in strong terms against the employment
of non-union labor on the world's fair
grounds, and assert that scab laborers as
they call them, shall not under any cir
cumstances be employed. It is probable
the union laborers have, in vulgar par
lance bitten off mof e than they can chew
It is possible for skilled labor to combine,
but for unskilled labor to do is one of the
impossibilities. Of course most of the
work is of the skilled variety but the
United States is large and in this work a
strike would not create any - public
sympathy, but would create such an
opposition to union labor societies that it
would impede their power, and hinder
their growth for years. -
On Hand.
J. M. Huntington & Co. announce
that they are prepared to make out the
necessary papers for parties wishing
to file on so called railroad land. Appli.
cants should have their papers all ready
before going to the land omce so as to
avoid the rush and save time. Their
office is in Opera Honse Block next to
main entrance.
Bank failures in the Mississippi Vallev
may always be counted on when there is
a great flood in the river.
A prominent physician and old army
surgeon in eastern "Iowa, was called away
from home for a few days ; during his ab
sence one of the children contracted a
severe cold and his wife bought a bottle
of Chamberlin's Cough Remedy for it.
They were so much pleased that they
afterwards used several bottles at var
ious times. He said, from experience
with it, he regarded it as the most reli
able preparation in use for colds and that
it came the nearest being a specific of
any medicine he had ever seen. For
sale by Snipes & Kinersly.
There are some people in this world
tnat wouldn't be satisned it tney were
perfectly contented.
The question has been asked, "In
what respect are St. Patrick's Pills bet
ter than any other?" Try them, You
will find that they produce a pleasanter
cathartic etlect, are more certain in
their action, and that they not only
physic but cleanse the whole system and
regulate the liver and bowels. For sale
at 25 cents per box by Snipes & Kinersly,
Woman is called the "weaker vessel,'
bat no one would suppose so u tney saw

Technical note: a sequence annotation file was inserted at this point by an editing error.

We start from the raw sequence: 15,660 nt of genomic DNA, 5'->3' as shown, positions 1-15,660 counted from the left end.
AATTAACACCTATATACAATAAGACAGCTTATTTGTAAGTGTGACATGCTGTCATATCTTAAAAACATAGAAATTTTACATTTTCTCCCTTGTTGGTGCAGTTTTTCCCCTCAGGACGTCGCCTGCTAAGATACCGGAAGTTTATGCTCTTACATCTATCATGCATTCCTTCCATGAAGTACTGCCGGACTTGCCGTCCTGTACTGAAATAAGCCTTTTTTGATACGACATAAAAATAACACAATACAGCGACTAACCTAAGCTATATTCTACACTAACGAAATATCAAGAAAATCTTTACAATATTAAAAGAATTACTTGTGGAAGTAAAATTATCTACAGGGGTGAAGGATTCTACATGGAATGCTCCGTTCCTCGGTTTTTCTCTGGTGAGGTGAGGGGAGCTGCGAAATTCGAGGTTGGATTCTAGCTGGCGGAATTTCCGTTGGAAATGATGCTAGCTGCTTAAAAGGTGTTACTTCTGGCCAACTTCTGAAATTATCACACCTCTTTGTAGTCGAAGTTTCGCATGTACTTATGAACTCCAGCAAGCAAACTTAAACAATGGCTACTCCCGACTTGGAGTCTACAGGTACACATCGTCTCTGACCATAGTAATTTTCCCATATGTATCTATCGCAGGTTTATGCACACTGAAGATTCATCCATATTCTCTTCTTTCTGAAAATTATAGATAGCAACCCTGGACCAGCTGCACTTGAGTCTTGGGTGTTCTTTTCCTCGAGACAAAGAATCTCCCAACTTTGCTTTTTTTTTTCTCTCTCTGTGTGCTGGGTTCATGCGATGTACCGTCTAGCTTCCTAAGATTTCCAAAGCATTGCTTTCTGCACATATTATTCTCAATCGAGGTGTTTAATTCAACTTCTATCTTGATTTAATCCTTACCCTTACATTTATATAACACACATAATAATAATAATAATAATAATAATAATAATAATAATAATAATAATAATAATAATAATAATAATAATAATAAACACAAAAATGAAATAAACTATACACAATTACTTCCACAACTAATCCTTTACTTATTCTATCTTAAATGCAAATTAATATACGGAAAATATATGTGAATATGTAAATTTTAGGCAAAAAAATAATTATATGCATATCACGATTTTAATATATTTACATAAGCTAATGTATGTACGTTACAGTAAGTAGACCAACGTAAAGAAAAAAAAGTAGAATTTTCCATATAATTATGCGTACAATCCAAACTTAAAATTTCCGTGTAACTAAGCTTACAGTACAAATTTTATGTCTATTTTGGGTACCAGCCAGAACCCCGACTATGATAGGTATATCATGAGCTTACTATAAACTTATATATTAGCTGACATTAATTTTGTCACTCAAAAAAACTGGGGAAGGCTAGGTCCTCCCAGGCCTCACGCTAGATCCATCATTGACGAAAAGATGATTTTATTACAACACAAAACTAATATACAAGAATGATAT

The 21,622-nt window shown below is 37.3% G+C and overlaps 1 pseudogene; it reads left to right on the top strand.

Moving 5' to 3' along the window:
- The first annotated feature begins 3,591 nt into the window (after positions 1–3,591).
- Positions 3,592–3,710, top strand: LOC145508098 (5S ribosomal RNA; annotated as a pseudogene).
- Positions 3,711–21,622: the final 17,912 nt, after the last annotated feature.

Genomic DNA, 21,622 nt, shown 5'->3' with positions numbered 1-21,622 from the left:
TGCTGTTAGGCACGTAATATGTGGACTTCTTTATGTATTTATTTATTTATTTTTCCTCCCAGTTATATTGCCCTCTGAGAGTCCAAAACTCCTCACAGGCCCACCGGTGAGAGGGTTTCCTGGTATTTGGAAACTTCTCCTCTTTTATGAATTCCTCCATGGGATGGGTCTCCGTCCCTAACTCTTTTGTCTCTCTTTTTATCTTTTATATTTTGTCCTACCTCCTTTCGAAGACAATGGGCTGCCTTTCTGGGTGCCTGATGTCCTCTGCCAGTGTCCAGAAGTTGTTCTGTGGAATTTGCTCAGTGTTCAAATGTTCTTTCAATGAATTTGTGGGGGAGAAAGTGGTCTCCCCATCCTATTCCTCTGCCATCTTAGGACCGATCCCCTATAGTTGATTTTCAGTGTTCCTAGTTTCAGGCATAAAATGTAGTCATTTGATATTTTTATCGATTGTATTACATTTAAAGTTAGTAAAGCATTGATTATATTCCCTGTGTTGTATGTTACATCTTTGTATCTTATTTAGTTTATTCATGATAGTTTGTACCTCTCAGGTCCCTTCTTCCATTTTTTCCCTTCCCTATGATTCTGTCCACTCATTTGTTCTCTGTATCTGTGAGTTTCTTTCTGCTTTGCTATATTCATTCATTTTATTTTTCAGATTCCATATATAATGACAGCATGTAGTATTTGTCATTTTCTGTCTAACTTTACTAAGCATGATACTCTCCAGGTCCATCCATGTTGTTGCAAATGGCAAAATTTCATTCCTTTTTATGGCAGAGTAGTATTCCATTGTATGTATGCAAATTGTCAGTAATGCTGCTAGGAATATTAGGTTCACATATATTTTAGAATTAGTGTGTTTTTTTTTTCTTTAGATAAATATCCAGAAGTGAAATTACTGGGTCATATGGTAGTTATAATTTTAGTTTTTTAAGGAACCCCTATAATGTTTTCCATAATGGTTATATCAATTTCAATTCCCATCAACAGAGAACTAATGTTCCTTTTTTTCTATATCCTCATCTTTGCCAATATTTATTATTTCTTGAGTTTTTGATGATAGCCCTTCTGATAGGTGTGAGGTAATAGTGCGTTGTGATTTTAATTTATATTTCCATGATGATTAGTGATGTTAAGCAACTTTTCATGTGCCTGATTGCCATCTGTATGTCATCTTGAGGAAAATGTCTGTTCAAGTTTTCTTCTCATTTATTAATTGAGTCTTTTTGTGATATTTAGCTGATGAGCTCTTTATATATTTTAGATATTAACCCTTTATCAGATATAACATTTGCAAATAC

the bill for her rigging. -
Power of Pigeons on the Wing.
The power of pigeons on the wing is
proverbial. All trained birds of this spe
cies have two qualifications in a marked
degree. The first is speed, the second
long and sustained powers of flight.
This proposition can be amply demon
strated, and the following is one of Wie
most remarkable records: On Oct. 6,
1850, Sir John Boss dispatched a pair of
young pigeons from Assistance, Bay, a
little west of Wellington Sound, and on
Oct. 13 a pigeon made its appearance at
the dovecote in Ayrshire, Scotland,
whence Sir John had the pair taken out.
The distance direct between the two
places is 2,000 miles. Cornhill Magazine.
Incomes of Poets.
Swinburne and Morris each make
1,000 a year by their works. This,
likewise, was the income of Moore, who
is said to have cleared 30,000 altogether
by his poetry. His . "Lalla Rookh
brought him in 3,000, which was prob
ably the highest price ever paid to him
for a Bingle work. Lord Byron calcu
lated that he had made 34,000 by po
etry. He received more than 4,000 for
"Childe Harold," 3,000 for "Don Jaun"
and sums varying from 300 to 1,000
for his shorter poems. London Tit-Bits.
t E. BiYAD CO.,
Heal Estate
and Itoan
Opera House Bloek,3d St.
The Gate City of the Inland Empire is situated at
the head of navigation on the Middle Columbia, and
is a thriving, prosperous city.
It is the supply city for an extensive and rich agri
cultural and grazing country, its trade reaching as
far south as Summer Lake, a distance of over twe
hundred miles.
The rich grazing country along the eastern slope
of the the Cascades furnishes pasture for thousands
of sheep, the -wool from which finds market here.
The Dalles is the largest original -wool shipping
point in America, about 5,000,000 pounds being
shipped this year.
The country near The Dalles produces splendid
crops of cereals, and its fruits cannot be excelled. It
is the vineyard of Oregon, its grapes equalling Cali
fornia's best, and its other fruits, apples, pears,